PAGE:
Pedestrian-Powered Medical Devices?
- Created: Monday, 20 May 2013
could happen someday, say a group of mechanical engineering students at Rice
University, Houston, TX. As a project required for graduation, four seniors
created PediPower shoes that extract and store energy with every step to power portable
electronics and, maybe even medical devices.
So the student team decided to create a
shoe-mounted generator. Working with the Motion Analysis Laboratory at Shriners
Hospital for Children in Houston, the team determined the force at the heel
delivered far more potential for power than any other part of the foot.Their devices, as currently designed, are too
big for day-to-day wear, but the prototypes developed met the benchmarks set by
Cameron, delivering an average of 400 milliwatts, enough to charge a battery,
in benchtop tests sending energy through wires to a belt-mounted battery pack.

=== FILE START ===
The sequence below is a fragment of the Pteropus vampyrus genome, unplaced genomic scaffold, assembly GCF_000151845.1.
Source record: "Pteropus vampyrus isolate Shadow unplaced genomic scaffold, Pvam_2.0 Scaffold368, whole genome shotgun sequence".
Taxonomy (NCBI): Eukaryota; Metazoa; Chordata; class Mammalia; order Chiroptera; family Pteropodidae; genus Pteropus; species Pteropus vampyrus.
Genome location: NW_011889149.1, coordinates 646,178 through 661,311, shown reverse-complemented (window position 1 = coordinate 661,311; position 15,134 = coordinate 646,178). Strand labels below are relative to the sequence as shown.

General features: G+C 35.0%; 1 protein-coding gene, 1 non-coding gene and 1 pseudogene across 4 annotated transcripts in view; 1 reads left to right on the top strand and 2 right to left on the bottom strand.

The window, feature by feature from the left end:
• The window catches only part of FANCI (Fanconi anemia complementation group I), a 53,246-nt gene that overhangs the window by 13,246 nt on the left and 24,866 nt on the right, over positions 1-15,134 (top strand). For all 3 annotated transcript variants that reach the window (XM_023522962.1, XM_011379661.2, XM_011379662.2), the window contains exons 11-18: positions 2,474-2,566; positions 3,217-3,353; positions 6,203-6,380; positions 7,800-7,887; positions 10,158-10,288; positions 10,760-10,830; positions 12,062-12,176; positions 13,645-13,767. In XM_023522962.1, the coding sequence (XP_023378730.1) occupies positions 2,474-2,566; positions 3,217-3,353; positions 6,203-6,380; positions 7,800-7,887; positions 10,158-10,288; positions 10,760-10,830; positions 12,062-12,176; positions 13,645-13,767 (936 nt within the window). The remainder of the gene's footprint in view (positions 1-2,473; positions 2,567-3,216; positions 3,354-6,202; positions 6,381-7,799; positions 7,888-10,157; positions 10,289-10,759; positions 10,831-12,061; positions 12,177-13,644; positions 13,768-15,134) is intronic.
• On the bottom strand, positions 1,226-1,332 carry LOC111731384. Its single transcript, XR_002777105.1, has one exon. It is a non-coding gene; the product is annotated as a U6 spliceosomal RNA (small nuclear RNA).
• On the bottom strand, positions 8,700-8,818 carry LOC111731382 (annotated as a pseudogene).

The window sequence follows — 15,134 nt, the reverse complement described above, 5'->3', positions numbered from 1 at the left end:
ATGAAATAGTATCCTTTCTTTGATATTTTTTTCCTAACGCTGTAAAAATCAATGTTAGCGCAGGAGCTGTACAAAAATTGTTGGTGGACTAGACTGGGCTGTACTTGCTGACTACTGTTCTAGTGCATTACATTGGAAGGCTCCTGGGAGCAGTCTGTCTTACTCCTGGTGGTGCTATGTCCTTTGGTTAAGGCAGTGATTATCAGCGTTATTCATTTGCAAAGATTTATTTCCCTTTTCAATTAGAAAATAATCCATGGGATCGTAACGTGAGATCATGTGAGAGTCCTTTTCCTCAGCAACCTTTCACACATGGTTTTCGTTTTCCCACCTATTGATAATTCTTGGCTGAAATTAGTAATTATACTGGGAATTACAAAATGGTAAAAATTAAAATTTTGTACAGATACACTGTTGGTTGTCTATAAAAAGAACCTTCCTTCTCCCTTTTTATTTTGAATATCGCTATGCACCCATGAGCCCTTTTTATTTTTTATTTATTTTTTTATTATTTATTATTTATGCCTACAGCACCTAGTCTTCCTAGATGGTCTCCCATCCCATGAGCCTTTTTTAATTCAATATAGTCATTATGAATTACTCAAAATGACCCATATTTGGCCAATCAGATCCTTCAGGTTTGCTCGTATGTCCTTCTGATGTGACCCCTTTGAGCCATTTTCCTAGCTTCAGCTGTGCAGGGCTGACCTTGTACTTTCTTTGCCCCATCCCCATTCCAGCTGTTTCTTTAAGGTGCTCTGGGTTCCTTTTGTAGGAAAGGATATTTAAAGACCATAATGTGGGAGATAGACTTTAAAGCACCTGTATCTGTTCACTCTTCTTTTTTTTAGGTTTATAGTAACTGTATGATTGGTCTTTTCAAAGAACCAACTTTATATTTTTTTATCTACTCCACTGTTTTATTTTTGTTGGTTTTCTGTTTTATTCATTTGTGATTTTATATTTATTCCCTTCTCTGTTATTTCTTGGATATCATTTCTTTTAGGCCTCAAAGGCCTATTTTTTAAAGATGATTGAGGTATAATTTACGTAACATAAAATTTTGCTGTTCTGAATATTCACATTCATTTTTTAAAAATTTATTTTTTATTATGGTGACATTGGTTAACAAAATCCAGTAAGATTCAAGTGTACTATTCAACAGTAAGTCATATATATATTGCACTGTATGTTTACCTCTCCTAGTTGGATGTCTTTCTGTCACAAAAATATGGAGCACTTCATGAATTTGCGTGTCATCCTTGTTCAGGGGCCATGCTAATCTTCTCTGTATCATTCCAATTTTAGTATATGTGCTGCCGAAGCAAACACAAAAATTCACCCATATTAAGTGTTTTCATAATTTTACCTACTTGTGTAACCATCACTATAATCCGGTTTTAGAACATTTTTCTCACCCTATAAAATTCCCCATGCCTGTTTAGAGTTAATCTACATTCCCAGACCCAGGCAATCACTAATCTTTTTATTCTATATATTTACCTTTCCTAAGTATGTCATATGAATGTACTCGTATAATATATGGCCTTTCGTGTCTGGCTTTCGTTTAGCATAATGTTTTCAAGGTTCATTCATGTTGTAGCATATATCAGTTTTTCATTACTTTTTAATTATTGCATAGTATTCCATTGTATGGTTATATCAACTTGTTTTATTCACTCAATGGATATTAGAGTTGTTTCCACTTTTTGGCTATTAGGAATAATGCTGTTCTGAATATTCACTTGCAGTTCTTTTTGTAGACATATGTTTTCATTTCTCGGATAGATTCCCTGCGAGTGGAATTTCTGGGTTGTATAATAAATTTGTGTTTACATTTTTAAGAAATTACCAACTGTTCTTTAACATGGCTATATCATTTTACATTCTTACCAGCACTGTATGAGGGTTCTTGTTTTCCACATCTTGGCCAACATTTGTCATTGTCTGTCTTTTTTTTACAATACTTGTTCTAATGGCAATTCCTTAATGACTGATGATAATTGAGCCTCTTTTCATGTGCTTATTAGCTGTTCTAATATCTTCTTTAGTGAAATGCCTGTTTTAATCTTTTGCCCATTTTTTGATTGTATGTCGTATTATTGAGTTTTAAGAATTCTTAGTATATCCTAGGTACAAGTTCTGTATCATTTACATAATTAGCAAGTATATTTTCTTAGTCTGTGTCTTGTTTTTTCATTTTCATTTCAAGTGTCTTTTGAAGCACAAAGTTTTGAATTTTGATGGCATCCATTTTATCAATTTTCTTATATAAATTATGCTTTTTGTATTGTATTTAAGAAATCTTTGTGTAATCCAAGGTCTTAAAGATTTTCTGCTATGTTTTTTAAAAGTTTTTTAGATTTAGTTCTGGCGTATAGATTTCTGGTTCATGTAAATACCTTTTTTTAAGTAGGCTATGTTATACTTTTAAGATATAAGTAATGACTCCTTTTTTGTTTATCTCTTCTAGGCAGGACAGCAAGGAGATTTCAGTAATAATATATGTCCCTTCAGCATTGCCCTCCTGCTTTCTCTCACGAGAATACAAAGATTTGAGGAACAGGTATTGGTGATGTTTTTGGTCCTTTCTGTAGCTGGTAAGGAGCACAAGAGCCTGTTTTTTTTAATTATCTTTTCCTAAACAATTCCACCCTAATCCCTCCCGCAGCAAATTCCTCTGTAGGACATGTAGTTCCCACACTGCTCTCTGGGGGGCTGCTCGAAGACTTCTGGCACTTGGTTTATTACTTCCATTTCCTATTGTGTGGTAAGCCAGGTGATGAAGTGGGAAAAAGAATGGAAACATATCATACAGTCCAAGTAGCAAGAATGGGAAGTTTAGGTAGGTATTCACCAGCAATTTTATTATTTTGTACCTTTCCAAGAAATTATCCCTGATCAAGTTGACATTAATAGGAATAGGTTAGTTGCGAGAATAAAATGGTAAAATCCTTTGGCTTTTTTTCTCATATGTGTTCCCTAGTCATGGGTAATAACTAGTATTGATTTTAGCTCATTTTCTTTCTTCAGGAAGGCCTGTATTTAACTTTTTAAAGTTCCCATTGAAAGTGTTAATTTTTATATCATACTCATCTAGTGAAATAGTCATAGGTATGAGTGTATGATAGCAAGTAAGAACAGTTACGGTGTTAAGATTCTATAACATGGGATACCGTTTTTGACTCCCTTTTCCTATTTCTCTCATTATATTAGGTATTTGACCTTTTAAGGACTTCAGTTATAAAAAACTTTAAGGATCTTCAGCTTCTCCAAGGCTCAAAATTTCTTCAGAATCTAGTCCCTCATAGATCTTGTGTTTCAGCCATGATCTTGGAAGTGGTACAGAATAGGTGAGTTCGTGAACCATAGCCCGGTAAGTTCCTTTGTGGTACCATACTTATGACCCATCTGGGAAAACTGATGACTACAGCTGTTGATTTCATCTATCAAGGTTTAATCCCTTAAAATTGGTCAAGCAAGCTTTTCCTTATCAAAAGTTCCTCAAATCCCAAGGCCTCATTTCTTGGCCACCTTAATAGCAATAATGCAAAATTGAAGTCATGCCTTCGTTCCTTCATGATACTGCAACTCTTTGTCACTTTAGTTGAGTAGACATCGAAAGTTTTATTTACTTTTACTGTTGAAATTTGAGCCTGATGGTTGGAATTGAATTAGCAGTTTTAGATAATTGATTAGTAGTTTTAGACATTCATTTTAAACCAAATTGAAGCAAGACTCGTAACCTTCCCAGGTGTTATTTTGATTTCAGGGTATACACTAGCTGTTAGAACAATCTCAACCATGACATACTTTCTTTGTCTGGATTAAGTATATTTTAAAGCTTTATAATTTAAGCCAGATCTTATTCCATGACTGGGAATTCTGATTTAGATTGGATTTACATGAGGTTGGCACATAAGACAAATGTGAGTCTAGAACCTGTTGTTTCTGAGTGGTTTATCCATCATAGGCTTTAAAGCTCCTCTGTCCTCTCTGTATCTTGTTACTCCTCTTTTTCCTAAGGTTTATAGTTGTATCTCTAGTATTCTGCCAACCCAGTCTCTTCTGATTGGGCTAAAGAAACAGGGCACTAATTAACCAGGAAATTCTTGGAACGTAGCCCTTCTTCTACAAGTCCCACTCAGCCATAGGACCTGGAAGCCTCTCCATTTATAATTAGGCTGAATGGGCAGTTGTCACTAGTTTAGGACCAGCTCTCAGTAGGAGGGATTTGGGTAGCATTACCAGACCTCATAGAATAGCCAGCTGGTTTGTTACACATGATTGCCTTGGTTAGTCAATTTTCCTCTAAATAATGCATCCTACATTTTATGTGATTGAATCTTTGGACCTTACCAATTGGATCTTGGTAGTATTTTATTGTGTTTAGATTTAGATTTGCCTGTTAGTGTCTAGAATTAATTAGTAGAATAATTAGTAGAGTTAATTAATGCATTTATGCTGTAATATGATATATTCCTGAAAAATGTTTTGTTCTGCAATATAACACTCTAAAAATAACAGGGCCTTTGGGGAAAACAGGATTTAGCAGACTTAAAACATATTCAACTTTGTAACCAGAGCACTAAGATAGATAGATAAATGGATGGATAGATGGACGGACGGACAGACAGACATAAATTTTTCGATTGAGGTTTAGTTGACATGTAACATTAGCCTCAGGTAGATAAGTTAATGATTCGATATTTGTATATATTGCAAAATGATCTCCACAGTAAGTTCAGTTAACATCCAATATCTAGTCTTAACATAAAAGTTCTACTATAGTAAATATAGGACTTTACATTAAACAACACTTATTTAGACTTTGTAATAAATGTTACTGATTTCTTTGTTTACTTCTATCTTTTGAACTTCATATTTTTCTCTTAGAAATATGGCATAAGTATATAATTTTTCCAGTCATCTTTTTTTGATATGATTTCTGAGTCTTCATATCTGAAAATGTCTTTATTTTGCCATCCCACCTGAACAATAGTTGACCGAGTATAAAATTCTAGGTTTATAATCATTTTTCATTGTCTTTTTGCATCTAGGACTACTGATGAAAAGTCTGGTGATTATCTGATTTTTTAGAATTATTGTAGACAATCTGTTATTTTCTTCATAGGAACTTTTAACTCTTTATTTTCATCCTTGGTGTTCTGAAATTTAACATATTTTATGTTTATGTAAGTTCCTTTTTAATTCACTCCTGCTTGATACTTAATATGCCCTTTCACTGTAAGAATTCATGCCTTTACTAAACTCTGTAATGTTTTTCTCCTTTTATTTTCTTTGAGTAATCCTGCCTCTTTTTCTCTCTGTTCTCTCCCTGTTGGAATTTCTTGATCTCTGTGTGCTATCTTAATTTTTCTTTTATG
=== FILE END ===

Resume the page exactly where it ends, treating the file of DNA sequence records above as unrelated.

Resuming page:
A voltage regulator keeps it flowing steadily to the battery.The PediPower hits the ground before any other
part of the prototype shoe. A lever arm strikes first. It is attached to a
gearbox that replaces much of the shoe’s sole and turns the gears a little with
each step. The gears drive a motor mounted on the outside of the shoe that
generates electricity to send up to the battery.For now, the team would like to provide enough
power for cellphones and other portable electronics. But, Cameron has partnered
with the Texas Heart Institute to apply its expertise in moving fluids to a new
generation of artificial heart pumps, and the students hope their work will
contribute to that goal.Source